Family History Comes Alive in Neubergthal: An Interview With Jamie Karr

For most of us, our grandparent’s old homes and farmsteads cannot be visited, as they’ve been either torn down or have new owners… but in my friend Jamie’s situation is kind of extraordinary: her grandparent’s home has been turned into a National Historic Site!

Jamie and her daughter Rachel learning about Mennonite floor patterns in the Klippenstein/Eddie Schmidt house.

Jamie’s grandparents had moved away from the farm in the 1980’s, and she hadn’t been back since… until this past September, for Neubergthal Culture Day.

On the second floor, you can walk across the roof of the gahnk from the house to the barn!

Andrew and I were Neubergthal Culture Day too. As we stood in line for the evening meal, we suddenly saw Jamie approaching — and she was positively glowing! We agreed to meet up within the week, to discuss her experience. A few days later, we sat at the island in my kitchen. Here’s an idea of our conversation:

E: What caused you to become interested in Neubergthal?

J: Well, when you’d mention housebarns on Mennotoba, I’d remember that my grandpa grew up in a housebarn. My family had already moved away from Neubergthal when it became a national historic site, and my uncle mentioned it on Facebook. I was intrigued! The last time I’d been in Neubergthal, I was 12 years old.

E: And now, you brought Rachel… how old is she?

J: She’s 12.

E: Whoa, that kind of gives me chills. What did Rachel think of it?

J: She found it fascinating! We were even treated to a personal tour!

E: Had you known that you’re descended from the original settlers of Neubergthal?

J: Not really, I don’t think anyone really talked about that…

Jamie’s great-grandfather had fallen into this cistern, caught pneumonia, and passed away. Two months later, Jamie’s grandfather (who was 4 at the time) fell into this same cistern… the family’s hired man Eddie Schmidt saved him.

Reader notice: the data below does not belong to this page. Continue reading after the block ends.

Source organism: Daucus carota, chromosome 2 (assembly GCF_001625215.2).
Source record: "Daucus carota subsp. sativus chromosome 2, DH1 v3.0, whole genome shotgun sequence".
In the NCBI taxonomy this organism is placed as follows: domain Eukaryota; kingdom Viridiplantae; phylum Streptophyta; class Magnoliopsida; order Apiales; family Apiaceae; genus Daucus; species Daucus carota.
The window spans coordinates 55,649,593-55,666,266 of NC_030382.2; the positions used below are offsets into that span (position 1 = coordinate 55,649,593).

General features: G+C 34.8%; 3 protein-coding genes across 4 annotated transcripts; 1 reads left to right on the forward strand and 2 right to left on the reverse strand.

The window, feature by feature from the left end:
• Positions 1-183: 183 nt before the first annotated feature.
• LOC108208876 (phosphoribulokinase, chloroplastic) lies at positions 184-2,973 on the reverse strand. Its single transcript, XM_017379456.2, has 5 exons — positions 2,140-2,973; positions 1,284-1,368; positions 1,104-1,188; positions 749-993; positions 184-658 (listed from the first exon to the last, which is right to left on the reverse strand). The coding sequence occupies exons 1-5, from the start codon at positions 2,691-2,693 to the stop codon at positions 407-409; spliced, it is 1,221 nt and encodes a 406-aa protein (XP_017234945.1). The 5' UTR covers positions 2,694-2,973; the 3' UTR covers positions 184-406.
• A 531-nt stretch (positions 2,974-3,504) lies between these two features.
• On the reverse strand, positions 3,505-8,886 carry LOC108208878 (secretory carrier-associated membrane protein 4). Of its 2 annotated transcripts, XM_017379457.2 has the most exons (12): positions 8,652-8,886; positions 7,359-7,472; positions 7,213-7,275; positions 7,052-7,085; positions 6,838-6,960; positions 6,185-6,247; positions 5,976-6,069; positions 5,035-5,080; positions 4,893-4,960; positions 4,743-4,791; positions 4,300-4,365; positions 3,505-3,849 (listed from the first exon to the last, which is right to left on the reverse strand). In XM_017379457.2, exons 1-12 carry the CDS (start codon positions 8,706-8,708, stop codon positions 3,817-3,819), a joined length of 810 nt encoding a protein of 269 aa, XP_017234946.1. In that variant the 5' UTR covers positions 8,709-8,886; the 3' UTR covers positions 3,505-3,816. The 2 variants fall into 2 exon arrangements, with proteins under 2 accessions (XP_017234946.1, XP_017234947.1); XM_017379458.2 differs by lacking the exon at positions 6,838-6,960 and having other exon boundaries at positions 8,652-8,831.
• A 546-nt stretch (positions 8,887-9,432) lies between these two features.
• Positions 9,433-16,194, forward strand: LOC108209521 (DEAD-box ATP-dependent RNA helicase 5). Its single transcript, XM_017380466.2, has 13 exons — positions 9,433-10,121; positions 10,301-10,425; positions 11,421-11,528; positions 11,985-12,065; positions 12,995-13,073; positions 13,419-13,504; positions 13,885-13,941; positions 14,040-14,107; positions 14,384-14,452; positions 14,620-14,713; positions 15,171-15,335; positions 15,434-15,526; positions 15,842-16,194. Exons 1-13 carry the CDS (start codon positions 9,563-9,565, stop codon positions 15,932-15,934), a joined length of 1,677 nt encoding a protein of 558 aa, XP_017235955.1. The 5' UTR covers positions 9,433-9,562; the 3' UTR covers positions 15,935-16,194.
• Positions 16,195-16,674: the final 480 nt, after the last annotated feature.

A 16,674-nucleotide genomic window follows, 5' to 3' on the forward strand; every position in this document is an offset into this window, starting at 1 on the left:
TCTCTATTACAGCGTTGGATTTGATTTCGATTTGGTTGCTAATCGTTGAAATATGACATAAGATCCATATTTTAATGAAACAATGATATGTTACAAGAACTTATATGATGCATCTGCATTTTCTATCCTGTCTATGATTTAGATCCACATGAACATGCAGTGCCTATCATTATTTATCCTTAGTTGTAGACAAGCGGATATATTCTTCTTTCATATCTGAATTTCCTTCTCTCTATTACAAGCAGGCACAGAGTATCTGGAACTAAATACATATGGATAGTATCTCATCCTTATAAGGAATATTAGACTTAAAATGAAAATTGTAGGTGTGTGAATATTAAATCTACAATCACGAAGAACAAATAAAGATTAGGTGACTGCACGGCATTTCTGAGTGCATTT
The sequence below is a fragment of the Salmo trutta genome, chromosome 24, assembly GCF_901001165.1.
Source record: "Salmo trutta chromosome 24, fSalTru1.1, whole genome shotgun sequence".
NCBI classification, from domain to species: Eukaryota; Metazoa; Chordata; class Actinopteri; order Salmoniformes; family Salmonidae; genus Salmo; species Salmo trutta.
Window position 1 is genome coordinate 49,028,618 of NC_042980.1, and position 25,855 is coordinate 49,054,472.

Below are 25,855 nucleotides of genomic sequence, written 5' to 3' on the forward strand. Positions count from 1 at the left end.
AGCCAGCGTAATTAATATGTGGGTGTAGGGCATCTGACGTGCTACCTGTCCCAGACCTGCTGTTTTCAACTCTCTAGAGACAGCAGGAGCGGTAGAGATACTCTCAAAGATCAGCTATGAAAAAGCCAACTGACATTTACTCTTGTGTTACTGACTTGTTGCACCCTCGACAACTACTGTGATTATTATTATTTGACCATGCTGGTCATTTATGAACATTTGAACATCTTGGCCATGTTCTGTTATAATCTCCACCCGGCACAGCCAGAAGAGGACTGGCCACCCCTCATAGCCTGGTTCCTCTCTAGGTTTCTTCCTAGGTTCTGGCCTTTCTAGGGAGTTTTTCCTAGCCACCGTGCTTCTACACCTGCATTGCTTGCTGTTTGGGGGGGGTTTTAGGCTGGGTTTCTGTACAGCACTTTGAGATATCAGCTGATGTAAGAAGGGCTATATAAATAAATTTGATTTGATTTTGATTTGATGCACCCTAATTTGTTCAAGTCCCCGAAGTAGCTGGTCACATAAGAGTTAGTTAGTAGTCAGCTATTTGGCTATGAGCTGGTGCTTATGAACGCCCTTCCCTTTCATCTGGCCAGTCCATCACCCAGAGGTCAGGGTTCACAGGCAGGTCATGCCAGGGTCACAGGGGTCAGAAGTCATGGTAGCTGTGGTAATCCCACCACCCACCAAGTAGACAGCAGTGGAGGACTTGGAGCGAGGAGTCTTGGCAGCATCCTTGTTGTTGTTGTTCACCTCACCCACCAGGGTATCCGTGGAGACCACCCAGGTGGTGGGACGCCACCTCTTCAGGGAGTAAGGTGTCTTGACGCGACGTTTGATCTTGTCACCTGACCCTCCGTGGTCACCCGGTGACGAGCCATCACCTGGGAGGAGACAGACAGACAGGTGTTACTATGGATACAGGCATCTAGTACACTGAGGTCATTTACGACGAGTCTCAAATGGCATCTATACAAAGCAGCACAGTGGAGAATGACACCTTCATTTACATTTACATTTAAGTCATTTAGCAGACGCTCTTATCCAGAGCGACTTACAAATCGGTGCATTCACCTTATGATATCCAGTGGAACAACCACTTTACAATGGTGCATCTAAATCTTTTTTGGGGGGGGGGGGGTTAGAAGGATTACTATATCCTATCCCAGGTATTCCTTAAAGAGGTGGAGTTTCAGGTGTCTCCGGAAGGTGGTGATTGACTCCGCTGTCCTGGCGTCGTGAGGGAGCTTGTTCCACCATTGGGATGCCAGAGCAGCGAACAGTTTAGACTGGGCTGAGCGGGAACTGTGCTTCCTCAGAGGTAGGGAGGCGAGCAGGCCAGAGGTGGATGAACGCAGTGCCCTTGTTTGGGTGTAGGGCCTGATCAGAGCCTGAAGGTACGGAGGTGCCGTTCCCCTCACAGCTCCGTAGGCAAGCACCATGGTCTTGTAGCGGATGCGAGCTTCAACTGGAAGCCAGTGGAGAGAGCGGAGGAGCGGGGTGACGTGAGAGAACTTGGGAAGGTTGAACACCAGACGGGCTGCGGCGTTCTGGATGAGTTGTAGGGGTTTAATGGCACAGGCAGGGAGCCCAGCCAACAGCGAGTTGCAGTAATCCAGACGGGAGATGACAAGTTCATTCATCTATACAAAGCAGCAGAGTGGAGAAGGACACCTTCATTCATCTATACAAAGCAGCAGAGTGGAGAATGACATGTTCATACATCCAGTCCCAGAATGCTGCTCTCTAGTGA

E: So, what do you remember of Neubergthal, from when you were a child?

J: I remember exploring the house and barn and yard… I specifically remember the cemetery. There had been lots of huge huge trees.

Gravestone for Jamie’s great-great-grandfather, Bernhard Klippenstein.

J: Being there, just really brings it to life! It’s fascinating, going through on a tour, you can see some of the details they were actually quite wealthy coming from Russia. This photo here (points to a photo in the Neubergthal book), you can see the house is at a T to the barn instead of all being just one straight line — it was frowned upon that they built their house like that; it was too worldly. Also, the curve and the notch of the beams is an impressive feature because the tamarack would’ve been a very difficult wood to carve. And, the carving that they did in the barn, the calligraphy of my great-great-grandfather’s initials was very amazing to see.

E: Can you share a bit about the impact that Neubergthal Culture Day had on Rachel?

J : She was fascinated learning about her history, that her great-grandpa lived in this house. I’d wondered how much she was really taking in, but afterward she kept saying that it was so exciting and really cool. Now my son Seth who’s ten wants to come next time we go! It’s coming to life — I feel like my awareness has just exploded. Imagining people over a hundred years ago walking there, wearing this item, using that item — it’s like a museum, but even more intriguing because it’s my family.

Painted floors in Jamie’s great-grandmother’s bedroom.

J: Recently, Rachel had to do a family history project for school, and she focused on my husband’s Scottish history; we’ve been learning about how he’s descended from Vikings and mercenaries, and I just thought my own family history’s so boring… but then we stepped into Neubergthal. Rachel actually said, “The next time I have a family history project, I’m for sure doing it on Neubergthal!”

(Photos all courtesy of Jamie Karr. Thank-you for sharing your experience with Mennotoba!)